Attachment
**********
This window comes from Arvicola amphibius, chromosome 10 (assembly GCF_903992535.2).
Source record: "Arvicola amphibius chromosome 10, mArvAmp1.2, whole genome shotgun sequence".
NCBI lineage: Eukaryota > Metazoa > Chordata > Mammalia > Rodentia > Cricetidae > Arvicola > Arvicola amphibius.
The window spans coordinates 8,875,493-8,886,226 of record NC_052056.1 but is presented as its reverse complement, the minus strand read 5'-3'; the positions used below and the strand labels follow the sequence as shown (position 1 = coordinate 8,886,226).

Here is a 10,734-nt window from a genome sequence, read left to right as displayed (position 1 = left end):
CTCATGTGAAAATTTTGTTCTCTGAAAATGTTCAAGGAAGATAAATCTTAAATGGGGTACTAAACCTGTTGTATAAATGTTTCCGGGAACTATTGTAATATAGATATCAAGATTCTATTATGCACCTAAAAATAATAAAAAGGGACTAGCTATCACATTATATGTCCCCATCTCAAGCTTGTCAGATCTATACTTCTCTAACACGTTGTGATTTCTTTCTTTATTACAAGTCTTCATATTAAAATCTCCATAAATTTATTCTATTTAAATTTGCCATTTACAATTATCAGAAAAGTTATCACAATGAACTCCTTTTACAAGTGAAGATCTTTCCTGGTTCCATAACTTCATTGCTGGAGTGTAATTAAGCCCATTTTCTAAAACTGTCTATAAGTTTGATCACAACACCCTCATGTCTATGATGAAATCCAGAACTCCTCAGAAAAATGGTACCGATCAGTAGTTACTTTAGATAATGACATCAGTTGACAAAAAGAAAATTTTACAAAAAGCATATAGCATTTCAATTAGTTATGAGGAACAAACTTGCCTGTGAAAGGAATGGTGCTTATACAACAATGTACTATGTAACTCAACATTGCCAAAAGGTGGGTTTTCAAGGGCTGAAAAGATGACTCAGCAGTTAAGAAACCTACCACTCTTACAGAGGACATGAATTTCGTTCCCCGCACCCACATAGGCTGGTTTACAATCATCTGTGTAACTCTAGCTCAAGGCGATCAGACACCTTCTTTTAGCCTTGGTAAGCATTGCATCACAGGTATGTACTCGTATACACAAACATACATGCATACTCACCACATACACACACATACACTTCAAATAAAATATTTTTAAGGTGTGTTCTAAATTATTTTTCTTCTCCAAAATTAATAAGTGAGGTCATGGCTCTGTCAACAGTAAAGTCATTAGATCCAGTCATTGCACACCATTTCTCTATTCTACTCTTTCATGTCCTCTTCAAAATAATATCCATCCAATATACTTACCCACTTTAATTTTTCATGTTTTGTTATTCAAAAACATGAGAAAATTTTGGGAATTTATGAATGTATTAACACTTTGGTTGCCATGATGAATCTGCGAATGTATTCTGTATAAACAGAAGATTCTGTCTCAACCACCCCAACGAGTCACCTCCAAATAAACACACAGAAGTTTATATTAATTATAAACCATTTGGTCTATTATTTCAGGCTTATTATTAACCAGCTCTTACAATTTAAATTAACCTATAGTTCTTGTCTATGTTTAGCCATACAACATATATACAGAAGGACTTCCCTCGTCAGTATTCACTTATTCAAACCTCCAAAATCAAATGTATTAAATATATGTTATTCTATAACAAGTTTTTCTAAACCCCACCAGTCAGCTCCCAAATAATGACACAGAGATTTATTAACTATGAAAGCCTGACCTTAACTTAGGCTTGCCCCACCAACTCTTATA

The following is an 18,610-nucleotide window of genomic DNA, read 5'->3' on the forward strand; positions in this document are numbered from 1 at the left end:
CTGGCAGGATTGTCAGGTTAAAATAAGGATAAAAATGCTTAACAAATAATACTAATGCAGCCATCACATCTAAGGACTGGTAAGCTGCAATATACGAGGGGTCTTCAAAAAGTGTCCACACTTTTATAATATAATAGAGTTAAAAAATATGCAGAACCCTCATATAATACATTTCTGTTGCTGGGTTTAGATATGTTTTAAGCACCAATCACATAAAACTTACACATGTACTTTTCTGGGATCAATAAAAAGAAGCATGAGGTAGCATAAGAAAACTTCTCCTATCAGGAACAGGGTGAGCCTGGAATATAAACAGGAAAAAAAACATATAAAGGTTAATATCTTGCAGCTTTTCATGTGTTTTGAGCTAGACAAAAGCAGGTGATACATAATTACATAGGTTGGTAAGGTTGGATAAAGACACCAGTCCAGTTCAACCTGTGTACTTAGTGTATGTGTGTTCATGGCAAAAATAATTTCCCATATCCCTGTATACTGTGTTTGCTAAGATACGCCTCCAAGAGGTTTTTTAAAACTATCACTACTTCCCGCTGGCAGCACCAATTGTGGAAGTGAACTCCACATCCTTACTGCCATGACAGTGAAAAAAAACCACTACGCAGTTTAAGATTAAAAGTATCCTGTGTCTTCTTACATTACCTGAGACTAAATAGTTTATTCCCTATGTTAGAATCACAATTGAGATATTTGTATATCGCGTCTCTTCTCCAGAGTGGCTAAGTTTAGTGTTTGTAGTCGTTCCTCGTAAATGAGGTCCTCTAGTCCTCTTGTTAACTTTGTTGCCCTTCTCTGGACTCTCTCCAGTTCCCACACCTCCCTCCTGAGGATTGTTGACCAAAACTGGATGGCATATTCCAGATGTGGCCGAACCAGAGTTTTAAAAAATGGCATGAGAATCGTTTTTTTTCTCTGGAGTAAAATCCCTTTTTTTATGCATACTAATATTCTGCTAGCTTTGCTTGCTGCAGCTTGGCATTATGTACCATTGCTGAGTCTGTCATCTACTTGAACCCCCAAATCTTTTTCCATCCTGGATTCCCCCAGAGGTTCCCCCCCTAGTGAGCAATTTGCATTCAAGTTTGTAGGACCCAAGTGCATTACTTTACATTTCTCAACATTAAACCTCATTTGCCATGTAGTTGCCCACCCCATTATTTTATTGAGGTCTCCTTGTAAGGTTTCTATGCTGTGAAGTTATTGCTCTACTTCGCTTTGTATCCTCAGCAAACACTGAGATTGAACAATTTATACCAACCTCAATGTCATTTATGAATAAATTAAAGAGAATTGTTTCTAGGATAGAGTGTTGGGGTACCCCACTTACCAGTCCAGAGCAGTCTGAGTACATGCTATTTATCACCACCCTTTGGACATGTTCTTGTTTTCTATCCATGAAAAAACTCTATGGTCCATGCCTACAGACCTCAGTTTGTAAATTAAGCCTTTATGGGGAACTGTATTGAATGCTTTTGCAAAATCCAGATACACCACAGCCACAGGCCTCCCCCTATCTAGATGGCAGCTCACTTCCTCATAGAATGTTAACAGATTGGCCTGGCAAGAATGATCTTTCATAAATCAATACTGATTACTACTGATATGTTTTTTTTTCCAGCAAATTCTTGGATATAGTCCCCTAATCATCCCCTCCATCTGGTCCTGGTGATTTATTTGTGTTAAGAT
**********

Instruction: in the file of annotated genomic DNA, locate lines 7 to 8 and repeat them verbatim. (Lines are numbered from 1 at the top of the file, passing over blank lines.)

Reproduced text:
The following is an 18,610-nucleotide window of genomic DNA, read 5'->3' on the forward strand; positions in this document are numbered from 1 at the left end:
CTGGCAGGATTGTCAGGTTAAAATAAGGATAAAAATGCTTAACAAATAATACTAATGCAGCCATCACATCTAAGGACTGGTAAGCTGCAATATACGAGGGGTCTTCAAAAAGTGTCCACACTTTTATAATATAATAGAGTTAAAAAATATGCAGAACCCTCATATAATACATTTCTGTTGCTGGGTTTAGATATGTTTTAAGCACCAATCACATAAAACTTACACATGTACTTTTCTGGGATCAATAAAAAGAAGCATGAGGTAGCATAAGAAAACTTCTCCTATCAGGAACAGGGTGAGCCTGGAATATAAACAGGAAAAAAAACATATAAAGGTTAATATCTTGCAGCTTTTCATGTGTTTTGAGCTAGACAAAAGCAGGTGATACATAATTACATAGGTTGGTAAGGTTGGATAAAGACACCAGTCCAGTTCAACCTGTGTACTTAGTGTATGTGTGTTCATGGCAAAAATAATTTCCCATATCCCTGTATACTGTGTTTGCTAAGATACGCCTCCAAGAGGTTTTTTAAAACTATCACTACTTCCCGCTGGCAGCACCAATTGTGGAAGTGAACTCCACATCCTTACTGCCATGACAGTGAAAAAAAACCACTACGCAGTTTAAGATTAAAAGTATCCTGTGTCTTCTTACATTACCTGAGACTAAATAGTTTATTCCCTATGTTAGAATCACAATTGAGATATTTGTATATCGCGTCTCTTCTCCAGAGTGGCTAAGTTTAGTGTTTGTAGTCGTTCCTCGTAAATGAGGTCCTCTAGTCCTCTTGTTAACTTTGTTGCCCTTCTCTGGACTCTCTCCAGTTCCCACACCTCCCTCCTGAGGATTGTTGACCAAAACTGGATGGCATATTCCAGATGTGGCCGAACCAGAGTTTTAAAAAATGGCATGAGAATCGTTTTTTTTCTCTGGAGTAAAATCCCTTTTTTTATGCATACTAATATTCTGCTAGCTTTGCTTGCTGCAGCTTGGCATTATGTACCATTGCTGAGTCTGTCATCTACTTGAACCCCCAAATCTTTTTCCATCCTGGATTCCCCCAGAGGTTCCCCCCCTAGTGAGCAATTTGCATTCAAGTTTGTAGGACCCAAGTGCATTACTTTACATTTCTCAACATTAAACCTCATTTGCCATGTAGTTGCCCACCCCATTATTTTATTGAGGTCTCCTTGTAAGGTTTCTATGCTGTGAAGTTATTGCTCTACTTCGCTTTGTATCCTCAGCAAACACTGAGATTGAACAATTTATACCAACCTCAATGTCATTTATGAATAAATTAAAGAGAATTGTTTCTAGGATAGAGTGTTGGGGTACCCCACTTACCAGTCCAGAGCAGTCTGAGTACATGCTATTTATCACCACCCTTTGGACATGTTCTTGTTTTCTATCCATGAAAAAACTCTATGGTCCATGCCTACAGACCTCAGTTTGTAAATTAAGCCTTTATGGGGAACTGTATTGAATGCTTTTGCAAAATCCAGATACACCACAGCCACAGGCCTCCCCCTATCTAGATGGCAGCTCACTTCCTCATAGAATGTTAACAGATTGGCCTGGCAAGAATGATCTTTCATAAATCAATACTGATTACTACTGATATGTTTTTTTTTCCAGCAAATTCTTGGATATAGTCCCCTAATCATCCCCTCCATCTGGTCCTGGTGATTTATTTGTGTTAAGAT